Two American service members were killed in a helicopter crash Wednesday in Afghanistan, the U.S. military said without providing further details.
The crash is under investigation but the military said preliminary reports indicated the incident was not caused by enemy fire, despite a claim from the Taliban that it shot down a helicopter in eastern Logar province, causing fatalities.
The deaths of the service members brings the number of U.S. combat fatalities this year in Afghanistan to 19. Approximately 14,000 U.S. troops remain in Afghanistan, and 2,400 U.S. soldiers have died in the U.S.-led war since 2001.
The U.S. military statement said that in accordance with U.S. Department of Defense policy, the names of the service members killed in action would be withheld until 24 hours after notification of their next of kin is complete.
A U.S. service member last died in Afghanistan on Sept. 16 and Wednesday's crash comes amid signs the U.S., Taliban and Afghan government are trying to restart peace talks after President Donald Trump canceled them after a Taliban suicide-bomb attack in Kabul on Sept. 5 that killed a U.S. soldier and 11 others.
Two Western hostages, one American and one Australian, were freed by the Taliban on Tuesday after more than three years in captivity. Their release was part of a prisoner exchange that freed three high-profile Taliban members from the militant organization's feared Haqqani network, known for targeting civilians.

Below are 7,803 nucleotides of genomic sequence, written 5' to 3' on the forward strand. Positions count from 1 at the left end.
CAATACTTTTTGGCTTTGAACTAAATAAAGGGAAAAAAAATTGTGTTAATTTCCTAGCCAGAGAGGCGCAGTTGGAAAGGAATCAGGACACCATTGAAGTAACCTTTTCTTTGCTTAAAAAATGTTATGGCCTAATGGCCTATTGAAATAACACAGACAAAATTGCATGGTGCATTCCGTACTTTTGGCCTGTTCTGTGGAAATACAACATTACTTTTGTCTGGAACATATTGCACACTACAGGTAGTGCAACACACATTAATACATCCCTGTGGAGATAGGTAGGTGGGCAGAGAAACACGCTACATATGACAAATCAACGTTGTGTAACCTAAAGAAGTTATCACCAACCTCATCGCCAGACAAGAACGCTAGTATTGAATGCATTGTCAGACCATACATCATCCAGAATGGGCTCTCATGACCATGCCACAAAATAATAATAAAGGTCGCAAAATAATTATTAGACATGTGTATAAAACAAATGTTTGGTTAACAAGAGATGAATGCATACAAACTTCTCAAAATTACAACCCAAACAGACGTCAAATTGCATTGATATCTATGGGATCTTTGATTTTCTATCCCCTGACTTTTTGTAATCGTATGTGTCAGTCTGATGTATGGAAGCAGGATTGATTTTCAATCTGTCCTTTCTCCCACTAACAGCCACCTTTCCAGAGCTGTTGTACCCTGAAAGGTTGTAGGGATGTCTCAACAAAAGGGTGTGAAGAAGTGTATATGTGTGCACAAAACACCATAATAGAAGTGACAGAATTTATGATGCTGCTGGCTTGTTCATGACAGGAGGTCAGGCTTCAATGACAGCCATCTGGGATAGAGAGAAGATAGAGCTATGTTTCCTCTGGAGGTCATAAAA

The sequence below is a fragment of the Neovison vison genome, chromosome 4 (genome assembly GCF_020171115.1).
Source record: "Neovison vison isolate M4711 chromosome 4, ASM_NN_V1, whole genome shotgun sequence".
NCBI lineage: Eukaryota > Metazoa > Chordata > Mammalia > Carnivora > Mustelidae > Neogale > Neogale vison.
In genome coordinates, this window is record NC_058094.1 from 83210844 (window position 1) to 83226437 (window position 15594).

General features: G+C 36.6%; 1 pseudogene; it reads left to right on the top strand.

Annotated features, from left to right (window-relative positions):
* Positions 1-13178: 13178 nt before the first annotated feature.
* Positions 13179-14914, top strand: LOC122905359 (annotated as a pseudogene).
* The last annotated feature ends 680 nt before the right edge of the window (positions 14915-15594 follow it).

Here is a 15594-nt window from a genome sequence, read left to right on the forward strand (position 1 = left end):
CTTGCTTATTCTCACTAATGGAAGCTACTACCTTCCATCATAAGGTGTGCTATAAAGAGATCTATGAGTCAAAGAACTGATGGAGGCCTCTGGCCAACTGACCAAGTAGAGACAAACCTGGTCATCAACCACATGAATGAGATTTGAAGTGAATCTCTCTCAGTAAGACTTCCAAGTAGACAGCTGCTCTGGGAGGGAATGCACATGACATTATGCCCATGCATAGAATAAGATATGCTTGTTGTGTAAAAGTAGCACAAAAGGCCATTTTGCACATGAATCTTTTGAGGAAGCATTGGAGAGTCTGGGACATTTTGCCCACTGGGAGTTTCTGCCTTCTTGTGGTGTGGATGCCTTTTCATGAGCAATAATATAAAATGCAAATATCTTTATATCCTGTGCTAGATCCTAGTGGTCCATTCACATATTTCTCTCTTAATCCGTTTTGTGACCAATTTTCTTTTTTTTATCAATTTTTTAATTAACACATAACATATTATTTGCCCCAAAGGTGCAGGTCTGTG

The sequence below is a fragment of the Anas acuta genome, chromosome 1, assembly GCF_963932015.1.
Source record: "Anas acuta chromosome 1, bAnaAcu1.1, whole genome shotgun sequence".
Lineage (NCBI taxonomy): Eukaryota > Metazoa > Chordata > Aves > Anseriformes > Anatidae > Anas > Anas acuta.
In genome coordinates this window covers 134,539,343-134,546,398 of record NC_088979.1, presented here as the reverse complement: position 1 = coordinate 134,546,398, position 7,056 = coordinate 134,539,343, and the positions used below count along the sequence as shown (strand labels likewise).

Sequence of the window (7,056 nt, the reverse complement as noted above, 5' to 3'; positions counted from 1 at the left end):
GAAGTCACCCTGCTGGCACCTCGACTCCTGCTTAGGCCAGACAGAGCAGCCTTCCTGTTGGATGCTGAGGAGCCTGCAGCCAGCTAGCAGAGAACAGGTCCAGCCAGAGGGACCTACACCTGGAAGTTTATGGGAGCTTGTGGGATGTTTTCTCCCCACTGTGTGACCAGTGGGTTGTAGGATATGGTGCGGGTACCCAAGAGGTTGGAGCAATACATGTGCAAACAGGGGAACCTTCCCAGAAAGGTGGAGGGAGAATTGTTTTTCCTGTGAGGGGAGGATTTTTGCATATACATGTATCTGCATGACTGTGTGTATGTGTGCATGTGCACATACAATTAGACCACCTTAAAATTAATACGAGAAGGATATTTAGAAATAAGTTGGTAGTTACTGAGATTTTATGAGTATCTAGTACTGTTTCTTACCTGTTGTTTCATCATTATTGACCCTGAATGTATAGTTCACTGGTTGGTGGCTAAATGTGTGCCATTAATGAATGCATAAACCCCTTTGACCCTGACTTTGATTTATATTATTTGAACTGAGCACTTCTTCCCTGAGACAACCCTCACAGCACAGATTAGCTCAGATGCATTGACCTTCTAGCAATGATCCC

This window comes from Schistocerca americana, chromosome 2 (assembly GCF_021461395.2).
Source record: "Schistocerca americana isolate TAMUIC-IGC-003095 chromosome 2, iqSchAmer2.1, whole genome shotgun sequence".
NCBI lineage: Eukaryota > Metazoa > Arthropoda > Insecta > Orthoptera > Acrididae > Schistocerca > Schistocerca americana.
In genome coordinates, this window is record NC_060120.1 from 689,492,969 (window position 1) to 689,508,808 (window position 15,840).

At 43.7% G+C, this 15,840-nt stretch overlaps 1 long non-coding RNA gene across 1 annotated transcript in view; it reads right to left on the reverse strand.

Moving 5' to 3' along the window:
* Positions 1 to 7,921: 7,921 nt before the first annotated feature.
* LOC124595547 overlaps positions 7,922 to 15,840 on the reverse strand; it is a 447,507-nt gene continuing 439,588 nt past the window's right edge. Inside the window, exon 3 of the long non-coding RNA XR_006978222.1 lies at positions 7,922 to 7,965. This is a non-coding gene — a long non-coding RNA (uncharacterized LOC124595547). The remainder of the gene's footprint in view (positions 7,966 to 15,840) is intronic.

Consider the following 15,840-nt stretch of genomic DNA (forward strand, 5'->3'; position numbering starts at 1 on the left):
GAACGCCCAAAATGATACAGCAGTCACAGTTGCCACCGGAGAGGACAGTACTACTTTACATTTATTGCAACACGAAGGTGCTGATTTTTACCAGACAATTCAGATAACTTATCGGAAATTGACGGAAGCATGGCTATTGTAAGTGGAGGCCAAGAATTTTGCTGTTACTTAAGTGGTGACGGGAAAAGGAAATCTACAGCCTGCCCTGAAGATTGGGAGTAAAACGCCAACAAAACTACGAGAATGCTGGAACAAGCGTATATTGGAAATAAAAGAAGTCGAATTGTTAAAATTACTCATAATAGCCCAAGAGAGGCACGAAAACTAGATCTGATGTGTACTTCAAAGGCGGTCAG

Trump wants the majority of U.S. forces home from Afghanistan by next year and he has sought to bring together U.S. negotiators and representatives from the Taliban and the Afghan government. Secretary of State Mike Pompeo has signaled the White House views the prisoner exchange as a goodwill gesture from the Taliban that could pave the way for a revival of the peace talks.
These talks were scheduled to be held in September at the U.S. Camp David presidential retreat, but collapsed after the Sept. 5. suicide-bomb attack.
In a tweet Wednesday, Trump suggested the peace talks might get back on track. "We join families of Kevin King & Tim Weeks in celebrating their release from Taliban captivity," the president wrote. "Let’s hope this leads to more good things on the peace front like a ceasefire that will help end this long war," he added.
The Taliban often claims responsibility for attacks on U.S.-led forces and spokesman Zabiullah Mujahid insisted in an interview it shot down the helicopter as "American invaders and their hirelings" raided Taliban posts. Mujahid added it was not unusual for Taliban fighters to engage with U.S. and Afghan military forces even when there are peace talks, or potential ones, taking place. He also said that it was now the responsibility of the U.S. to make "peace arrangements possible."
Airy reported from Washington, D.C.; Hjelmgaard from London
This article originally appeared on USA TODAY: Afghanistan helicopter crash: 2 US service members killed